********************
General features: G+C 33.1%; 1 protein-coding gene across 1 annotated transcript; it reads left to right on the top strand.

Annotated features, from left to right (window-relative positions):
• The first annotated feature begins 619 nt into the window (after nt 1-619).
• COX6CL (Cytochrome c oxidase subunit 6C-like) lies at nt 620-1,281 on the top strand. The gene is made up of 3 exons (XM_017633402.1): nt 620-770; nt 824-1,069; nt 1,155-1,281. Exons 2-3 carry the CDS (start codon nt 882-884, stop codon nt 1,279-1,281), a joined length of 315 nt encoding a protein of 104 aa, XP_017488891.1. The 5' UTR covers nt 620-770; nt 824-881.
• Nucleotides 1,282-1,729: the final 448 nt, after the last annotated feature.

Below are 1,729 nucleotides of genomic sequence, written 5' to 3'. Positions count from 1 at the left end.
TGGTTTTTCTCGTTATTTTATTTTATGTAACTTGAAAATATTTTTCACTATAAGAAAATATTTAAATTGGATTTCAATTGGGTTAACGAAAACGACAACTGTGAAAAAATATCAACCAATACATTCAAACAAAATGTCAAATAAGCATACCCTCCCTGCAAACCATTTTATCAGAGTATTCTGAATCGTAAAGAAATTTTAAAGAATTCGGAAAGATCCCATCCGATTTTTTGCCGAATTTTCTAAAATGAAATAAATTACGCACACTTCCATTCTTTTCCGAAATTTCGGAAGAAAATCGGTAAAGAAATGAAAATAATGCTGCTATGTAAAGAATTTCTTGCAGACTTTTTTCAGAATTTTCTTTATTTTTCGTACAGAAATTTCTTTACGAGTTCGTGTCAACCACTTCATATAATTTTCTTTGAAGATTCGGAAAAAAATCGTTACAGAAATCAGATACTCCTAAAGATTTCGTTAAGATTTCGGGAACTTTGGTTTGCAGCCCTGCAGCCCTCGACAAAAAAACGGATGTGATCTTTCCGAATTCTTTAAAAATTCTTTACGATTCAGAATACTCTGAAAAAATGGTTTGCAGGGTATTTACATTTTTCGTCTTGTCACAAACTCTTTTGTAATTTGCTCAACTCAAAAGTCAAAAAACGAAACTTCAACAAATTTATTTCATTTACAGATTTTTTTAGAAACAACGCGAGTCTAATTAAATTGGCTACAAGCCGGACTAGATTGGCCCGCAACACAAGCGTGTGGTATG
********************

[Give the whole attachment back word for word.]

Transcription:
General features: G+C 33.1%; 1 protein-coding gene across 1 annotated transcript; it reads left to right on the top strand.

Annotated features, from left to right (window-relative positions):
• The first annotated feature begins 619 nt into the window (after nt 1-619).
• COX6CL (Cytochrome c oxidase subunit 6C-like) lies at nt 620-1,281 on the top strand. The gene is made up of 3 exons (XM_017633402.1): nt 620-770; nt 824-1,069; nt 1,155-1,281. Exons 2-3 carry the CDS (start codon nt 882-884, stop codon nt 1,279-1,281), a joined length of 315 nt encoding a protein of 104 aa, XP_017488891.1. The 5' UTR covers nt 620-770; nt 824-881.
• Nucleotides 1,282-1,729: the final 448 nt, after the last annotated feature.

Below are 1,729 nucleotides of genomic sequence, written 5' to 3'. Positions count from 1 at the left end.
TGGTTTTTCTCGTTATTTTATTTTATGTAACTTGAAAATATTTTTCACTATAAGAAAATATTTAAATTGGATTTCAATTGGGTTAACGAAAACGACAACTGTGAAAAAATATCAACCAATACATTCAAACAAAATGTCAAATAAGCATACCCTCCCTGCAAACCATTTTATCAGAGTATTCTGAATCGTAAAGAAATTTTAAAGAATTCGGAAAGATCCCATCCGATTTTTTGCCGAATTTTCTAAAATGAAATAAATTACGCACACTTCCATTCTTTTCCGAAATTTCGGAAGAAAATCGGTAAAGAAATGAAAATAATGCTGCTATGTAAAGAATTTCTTGCAGACTTTTTTCAGAATTTTCTTTATTTTTCGTACAGAAATTTCTTTACGAGTTCGTGTCAACCACTTCATATAATTTTCTTTGAAGATTCGGAAAAAAATCGTTACAGAAATCAGATACTCCTAAAGATTTCGTTAAGATTTCGGGAACTTTGGTTTGCAGCCCTGCAGCCCTCGACAAAAAAACGGATGTGATCTTTCCGAATTCTTTAAAAATTCTTTACGATTCAGAATACTCTGAAAAAATGGTTTGCAGGGTATTTACATTTTTCGTCTTGTCACAAACTCTTTTGTAATTTGCTCAACTCAAAAGTCAAAAAACGAAACTTCAACAAATTTATTTCATTTACAGATTTTTTTAGAAACAACGCGAGTCTAATTAAATTGGCTACAAGCCGGACTAGATTGGCCCGCAACACAAGCGTGTGGTATG